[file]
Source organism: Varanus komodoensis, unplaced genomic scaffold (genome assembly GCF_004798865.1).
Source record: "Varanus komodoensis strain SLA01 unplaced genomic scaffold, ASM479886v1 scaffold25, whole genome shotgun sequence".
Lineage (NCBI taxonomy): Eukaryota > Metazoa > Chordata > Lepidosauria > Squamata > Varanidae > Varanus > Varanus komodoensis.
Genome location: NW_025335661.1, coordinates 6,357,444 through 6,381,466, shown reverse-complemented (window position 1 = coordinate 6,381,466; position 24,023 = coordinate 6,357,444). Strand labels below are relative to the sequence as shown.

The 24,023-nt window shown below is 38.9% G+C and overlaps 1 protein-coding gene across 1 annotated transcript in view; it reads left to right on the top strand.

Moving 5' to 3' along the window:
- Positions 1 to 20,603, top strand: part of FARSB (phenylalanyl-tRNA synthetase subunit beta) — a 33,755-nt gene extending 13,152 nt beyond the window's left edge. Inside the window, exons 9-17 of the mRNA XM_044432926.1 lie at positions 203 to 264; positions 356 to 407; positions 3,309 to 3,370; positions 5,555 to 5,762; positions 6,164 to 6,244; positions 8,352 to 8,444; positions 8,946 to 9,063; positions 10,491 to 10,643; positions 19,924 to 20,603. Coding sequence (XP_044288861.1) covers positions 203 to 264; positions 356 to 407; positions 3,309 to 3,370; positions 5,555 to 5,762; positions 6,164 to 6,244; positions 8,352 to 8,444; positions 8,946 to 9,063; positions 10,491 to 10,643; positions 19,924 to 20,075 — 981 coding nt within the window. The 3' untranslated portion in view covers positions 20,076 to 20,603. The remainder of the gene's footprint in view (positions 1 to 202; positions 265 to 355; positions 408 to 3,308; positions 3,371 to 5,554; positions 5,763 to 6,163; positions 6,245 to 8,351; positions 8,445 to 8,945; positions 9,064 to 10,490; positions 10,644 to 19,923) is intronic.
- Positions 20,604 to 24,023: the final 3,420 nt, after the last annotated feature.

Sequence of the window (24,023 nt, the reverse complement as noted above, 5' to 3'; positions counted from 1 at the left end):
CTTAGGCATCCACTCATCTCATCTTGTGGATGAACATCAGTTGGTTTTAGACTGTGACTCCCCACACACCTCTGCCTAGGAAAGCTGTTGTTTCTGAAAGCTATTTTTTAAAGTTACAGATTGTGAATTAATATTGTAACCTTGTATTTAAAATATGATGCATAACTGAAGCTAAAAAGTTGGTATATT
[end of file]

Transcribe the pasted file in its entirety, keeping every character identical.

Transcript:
Source organism: Varanus komodoensis, unplaced genomic scaffold (genome assembly GCF_004798865.1).
Source record: "Varanus komodoensis strain SLA01 unplaced genomic scaffold, ASM479886v1 scaffold25, whole genome shotgun sequence".
Lineage (NCBI taxonomy): Eukaryota > Metazoa > Chordata > Lepidosauria > Squamata > Varanidae > Varanus > Varanus komodoensis.
Genome location: NW_025335661.1, coordinates 6,357,444 through 6,381,466, shown reverse-complemented (window position 1 = coordinate 6,381,466; position 24,023 = coordinate 6,357,444). Strand labels below are relative to the sequence as shown.

The 24,023-nt window shown below is 38.9% G+C and overlaps 1 protein-coding gene across 1 annotated transcript in view; it reads left to right on the top strand.

Moving 5' to 3' along the window:
- Positions 1 to 20,603, top strand: part of FARSB (phenylalanyl-tRNA synthetase subunit beta) — a 33,755-nt gene extending 13,152 nt beyond the window's left edge. Inside the window, exons 9-17 of the mRNA XM_044432926.1 lie at positions 203 to 264; positions 356 to 407; positions 3,309 to 3,370; positions 5,555 to 5,762; positions 6,164 to 6,244; positions 8,352 to 8,444; positions 8,946 to 9,063; positions 10,491 to 10,643; positions 19,924 to 20,603. Coding sequence (XP_044288861.1) covers positions 203 to 264; positions 356 to 407; positions 3,309 to 3,370; positions 5,555 to 5,762; positions 6,164 to 6,244; positions 8,352 to 8,444; positions 8,946 to 9,063; positions 10,491 to 10,643; positions 19,924 to 20,075 — 981 coding nt within the window. The 3' untranslated portion in view covers positions 20,076 to 20,603. The remainder of the gene's footprint in view (positions 1 to 202; positions 265 to 355; positions 408 to 3,308; positions 3,371 to 5,554; positions 5,763 to 6,163; positions 6,245 to 8,351; positions 8,445 to 8,945; positions 9,064 to 10,490; positions 10,644 to 19,923) is intronic.
- Positions 20,604 to 24,023: the final 3,420 nt, after the last annotated feature.

Sequence of the window (24,023 nt, the reverse complement as noted above, 5' to 3'; positions counted from 1 at the left end):
CTTAGGCATCCACTCATCTCATCTTGTGGATGAACATCAGTTGGTTTTAGACTGTGACTCCCCACACACCTCTGCCTAGGAAAGCTGTTGTTTCTGAAAGCTATTTTTTAAAGTTACAGATTGTGAATTAATATTGTAACCTTGTATTTAAAATATGATGCATAACTGAAGCTAAAAAGTTGGTATATT